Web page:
Hall Pass

MPAA Rating: R

Entertainment: -1/2

Content: -4

Owen Wilson, Jason Sudeikis, Jenna Fischer, Richard Jenkins, Christina Applegate. Comedy. Written by Pete Jones & Peter Farrelly & Kevin Barnett & Bobby Farrelly. Directed by Peter Farrelly & Bobby Farrelly.

FILM SYNOPSIS: Rick (Owen Wilson) and Fred (Jason Sudeikis) are best friends who have a lot in common, including the fact that they have each been married for many years. But when the two men begin to show signs of restlessness at home, their wives (Jenna Fischer, Christina Applegate) take a bold approach to revitalizing their marriages: granting them a “hall pass,” one week of freedom to do whatever they want sexually…no questions asked. At first, it sounds like a dream come true for Rick and Fred. But it isn’t long before they discover that their expectations of the single life—and themselves—are out of sync with reality.

PREVIEW REVIEW: The title Hall Pass seems innocuous enough. But then there are the writer/directors – the Farrelly brothers whose track record would indicate we’re in for a further stretching of the borders of bad taste. I went to this screening hoping there’d be a sweet ending, with lessons learned about the sanctity of marriage. That said, I knew I’d have to endure some crudity. Well, I got the sweet ending, with everybody finally coming to appreciate their life’s companions, but I had no idea just how much crudity I’d be subjected to before the happy ending. As I secretly feared, it was just one more nail in our culture’s coffin.

I will do my best to be discrete, limiting the graphic descriptions, but I do need to indicate how willing most filmgoers are when it comes to the amount of bodily function humor they will endure. Last year films like Death At A Funeral and others continued the trend of mining comic gags from anatomical and scatological humor, as well as oozing humor from sexual self-gratification visuals. I keep wondering as I sit through these bawdy bastions of bad taste, why audiences would guffaw at seeing a fat, drunken, classless man defecate on a golf course? Why would many in the screening audience find a drunken woman with a case of explosive diarrhea also worth an explosive laugh? What is it about our bodily mud that filmmakers and filmgoers find so amusing?

Is it the shock value? Or, are we so desensitized that we’ve come to believe that the genesis of humor is found not just in the bathroom, but in the sewer. Evidently, wit and clever farce have no place in films today, just bodily functions.

Most of my readers come to me for the warnings, making sure to read the content of the films before laying down hard-earned bucks. That’s why I can safely say that our fellow film-goers are like sheep willing to watch a man masturbate in the name of humor. Nothing bothers today’s audiences anymore, and they’d rather be amused by coarseness than whimsy or satire or irony or an observation of the human condition such as Bill Cosby’s standup treatment of a visit to the dentist. And the people who make movies today know it. They may not have any class or restraint, but they’re not stupid. They know there’s an audience, a very large audience, who will sit in a cineplex, laughing away at the sight of a naked man in a health club, his penis in full view for an extended time. Oh, the screening audience loved that one.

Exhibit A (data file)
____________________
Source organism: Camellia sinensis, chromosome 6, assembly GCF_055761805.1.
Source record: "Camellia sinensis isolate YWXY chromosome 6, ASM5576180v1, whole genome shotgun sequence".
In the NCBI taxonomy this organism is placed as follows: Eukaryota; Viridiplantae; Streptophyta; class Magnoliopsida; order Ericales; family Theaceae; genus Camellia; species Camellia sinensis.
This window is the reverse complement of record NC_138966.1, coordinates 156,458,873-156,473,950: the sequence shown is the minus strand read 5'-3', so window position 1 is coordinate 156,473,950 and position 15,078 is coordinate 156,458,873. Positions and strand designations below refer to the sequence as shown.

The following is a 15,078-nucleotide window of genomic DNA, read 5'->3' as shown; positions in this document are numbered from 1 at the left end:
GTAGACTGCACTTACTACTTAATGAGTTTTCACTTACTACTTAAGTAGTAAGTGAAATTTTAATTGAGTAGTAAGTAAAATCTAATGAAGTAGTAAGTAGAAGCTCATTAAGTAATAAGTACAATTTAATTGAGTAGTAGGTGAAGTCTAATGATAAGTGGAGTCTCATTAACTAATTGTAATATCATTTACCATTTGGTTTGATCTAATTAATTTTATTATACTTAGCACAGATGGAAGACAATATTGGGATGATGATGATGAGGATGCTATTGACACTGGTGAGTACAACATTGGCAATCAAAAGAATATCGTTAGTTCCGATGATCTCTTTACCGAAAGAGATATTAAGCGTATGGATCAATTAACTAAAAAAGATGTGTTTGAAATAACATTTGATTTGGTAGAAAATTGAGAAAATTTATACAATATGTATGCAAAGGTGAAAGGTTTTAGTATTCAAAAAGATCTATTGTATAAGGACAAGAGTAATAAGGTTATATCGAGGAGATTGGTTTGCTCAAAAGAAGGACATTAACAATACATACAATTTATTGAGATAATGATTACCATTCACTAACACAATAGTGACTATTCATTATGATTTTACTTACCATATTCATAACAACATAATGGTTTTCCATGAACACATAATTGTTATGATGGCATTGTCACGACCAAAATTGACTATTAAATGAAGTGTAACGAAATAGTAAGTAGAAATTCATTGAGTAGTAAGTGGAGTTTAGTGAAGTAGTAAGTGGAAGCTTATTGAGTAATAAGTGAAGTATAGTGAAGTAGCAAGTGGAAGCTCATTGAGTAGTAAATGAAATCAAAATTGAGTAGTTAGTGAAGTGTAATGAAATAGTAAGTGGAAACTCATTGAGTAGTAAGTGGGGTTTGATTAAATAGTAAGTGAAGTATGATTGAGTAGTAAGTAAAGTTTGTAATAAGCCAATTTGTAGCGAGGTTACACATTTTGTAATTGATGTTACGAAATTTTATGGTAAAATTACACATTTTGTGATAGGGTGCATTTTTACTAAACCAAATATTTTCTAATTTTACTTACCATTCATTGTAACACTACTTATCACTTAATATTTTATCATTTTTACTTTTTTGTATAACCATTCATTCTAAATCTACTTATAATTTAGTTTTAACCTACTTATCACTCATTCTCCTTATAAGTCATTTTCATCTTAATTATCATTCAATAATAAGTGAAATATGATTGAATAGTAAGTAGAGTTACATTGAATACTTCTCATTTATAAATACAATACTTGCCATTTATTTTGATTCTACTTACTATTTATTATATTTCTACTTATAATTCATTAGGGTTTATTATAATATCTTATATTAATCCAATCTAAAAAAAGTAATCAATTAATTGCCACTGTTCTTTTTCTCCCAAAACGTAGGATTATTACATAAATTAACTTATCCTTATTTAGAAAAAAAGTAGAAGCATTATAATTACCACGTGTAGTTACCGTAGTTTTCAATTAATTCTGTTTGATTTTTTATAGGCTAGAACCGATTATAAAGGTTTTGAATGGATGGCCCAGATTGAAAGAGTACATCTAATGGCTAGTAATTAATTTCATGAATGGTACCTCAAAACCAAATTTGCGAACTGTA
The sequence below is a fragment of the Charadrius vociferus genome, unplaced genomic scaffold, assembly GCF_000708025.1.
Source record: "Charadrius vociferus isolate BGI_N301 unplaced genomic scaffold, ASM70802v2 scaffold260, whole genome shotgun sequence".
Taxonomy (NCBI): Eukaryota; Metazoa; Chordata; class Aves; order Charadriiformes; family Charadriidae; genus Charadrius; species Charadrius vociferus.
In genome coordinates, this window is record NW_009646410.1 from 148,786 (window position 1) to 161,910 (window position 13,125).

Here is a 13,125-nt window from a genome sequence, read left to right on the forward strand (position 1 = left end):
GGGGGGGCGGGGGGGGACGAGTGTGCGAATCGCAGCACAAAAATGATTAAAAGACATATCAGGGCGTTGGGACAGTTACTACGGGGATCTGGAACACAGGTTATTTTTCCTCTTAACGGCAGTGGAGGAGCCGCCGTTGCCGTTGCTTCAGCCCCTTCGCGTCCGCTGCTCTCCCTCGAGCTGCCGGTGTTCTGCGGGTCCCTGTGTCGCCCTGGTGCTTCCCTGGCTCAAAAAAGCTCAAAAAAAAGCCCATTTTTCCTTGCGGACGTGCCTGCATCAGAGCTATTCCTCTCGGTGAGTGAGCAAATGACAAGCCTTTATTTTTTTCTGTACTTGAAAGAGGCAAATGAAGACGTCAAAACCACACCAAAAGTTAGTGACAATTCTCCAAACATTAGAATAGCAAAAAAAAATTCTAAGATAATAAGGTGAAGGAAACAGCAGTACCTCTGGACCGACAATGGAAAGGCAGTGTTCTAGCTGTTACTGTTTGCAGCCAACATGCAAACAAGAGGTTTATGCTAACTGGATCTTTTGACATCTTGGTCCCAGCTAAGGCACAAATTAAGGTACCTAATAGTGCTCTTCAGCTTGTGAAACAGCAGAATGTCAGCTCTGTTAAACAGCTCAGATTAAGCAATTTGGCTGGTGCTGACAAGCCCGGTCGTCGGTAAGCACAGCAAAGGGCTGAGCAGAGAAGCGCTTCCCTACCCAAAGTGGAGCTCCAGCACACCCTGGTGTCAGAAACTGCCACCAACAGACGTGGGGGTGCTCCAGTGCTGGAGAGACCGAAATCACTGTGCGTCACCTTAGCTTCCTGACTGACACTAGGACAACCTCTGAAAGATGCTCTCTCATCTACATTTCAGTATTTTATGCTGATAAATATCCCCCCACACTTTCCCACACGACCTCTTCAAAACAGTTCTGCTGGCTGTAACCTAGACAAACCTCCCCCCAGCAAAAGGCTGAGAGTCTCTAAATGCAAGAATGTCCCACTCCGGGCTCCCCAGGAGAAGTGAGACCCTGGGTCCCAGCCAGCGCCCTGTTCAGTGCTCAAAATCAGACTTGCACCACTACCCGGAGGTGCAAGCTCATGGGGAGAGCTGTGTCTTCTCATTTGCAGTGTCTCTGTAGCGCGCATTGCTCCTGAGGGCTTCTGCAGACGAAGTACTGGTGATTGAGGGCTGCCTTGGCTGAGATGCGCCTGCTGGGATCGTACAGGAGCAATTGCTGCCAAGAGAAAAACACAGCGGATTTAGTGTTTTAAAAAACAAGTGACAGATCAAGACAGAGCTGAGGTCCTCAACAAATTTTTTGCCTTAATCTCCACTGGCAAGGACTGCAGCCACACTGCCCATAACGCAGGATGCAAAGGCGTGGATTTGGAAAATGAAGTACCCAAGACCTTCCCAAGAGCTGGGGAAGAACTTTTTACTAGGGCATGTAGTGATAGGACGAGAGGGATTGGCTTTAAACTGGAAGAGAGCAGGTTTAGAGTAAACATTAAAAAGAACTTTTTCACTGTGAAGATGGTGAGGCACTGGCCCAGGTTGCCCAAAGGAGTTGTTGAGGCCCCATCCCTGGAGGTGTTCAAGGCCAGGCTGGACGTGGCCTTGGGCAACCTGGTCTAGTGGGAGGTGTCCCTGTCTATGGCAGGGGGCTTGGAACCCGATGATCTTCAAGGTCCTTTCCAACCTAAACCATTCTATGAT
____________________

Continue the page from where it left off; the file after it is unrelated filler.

Well, I’ve gotten somewhat graphic, after all. And I’ve managed to insult most people who prefer outlandish humor to that of guileless buffoonery or shrewd observations. I guess I should apologize. I’m sorry. But who owes me an apology for subjecting me to I-can’t-believe-I-just saw-that burlesque that is substituted for smart observations? Is it just the filmmakers’ fault? Or, are we the people guilty of allowing vulgar moviemakers to dumb-down and coarsen our society?

On my drive home, Gershwin’s sumptuous An American in Paris was playing on the radio. That helped clear my mind. In bed, I put on the gothic/comic romance The Ghost and Mrs. Muir, which further aided in wiping out the comic crudity I viewed earlier, and had me swearing I would do my best to avoid raunchy humor in the future.

Want a critique of the next Farrelly Brothers movie? Why? I now declare, having had to endure Farrelly films such as The Heartbreak Kid, There’s Something About Mary, Dumb and Dumber and now this second-rate salute to locker room rudeness, that it’s the last time those two will take my time or abuse my mind. Henceforth, I shall only think of Peter and Bobby Farrelly should I develop irritable bowel syndrome.

Preview Reviewer: Phil Boatwright
Warner Bros.

The following categories contain objective listings of film content which contribute to the subjective numeric Content ratings posted to the left and on the Home page.

Crude Language: Many crude visual and verbal jokes.

Obscene Language: Twelve or so obscenities, a mix of the s- and f-words.

Profanity: I caught no misuse of God’s name.

Violence: None

Sex: Mostly a lot of sexual conversation, but there are also some sexual situations, including portrayals of self-gratification and oral sex.

Nudity: A couple of scenes feature nudity, including an extended visual of two naked men, the camera focused on their penises.

Sexual Dialogue/Gesture: None

Drugs: Lots of drinking; in one scene the men get stoned on pot-laced brownies.

Other: Several portrayals of bodily functions, including a drunk defecating in public and a drunken woman losing control of her bowels, feces splattered on the bathroom wall.

Running Time: 105 minutes
Intended Audience: Adults

Click HERE for a PRINTER-FRIENDLY version of this review.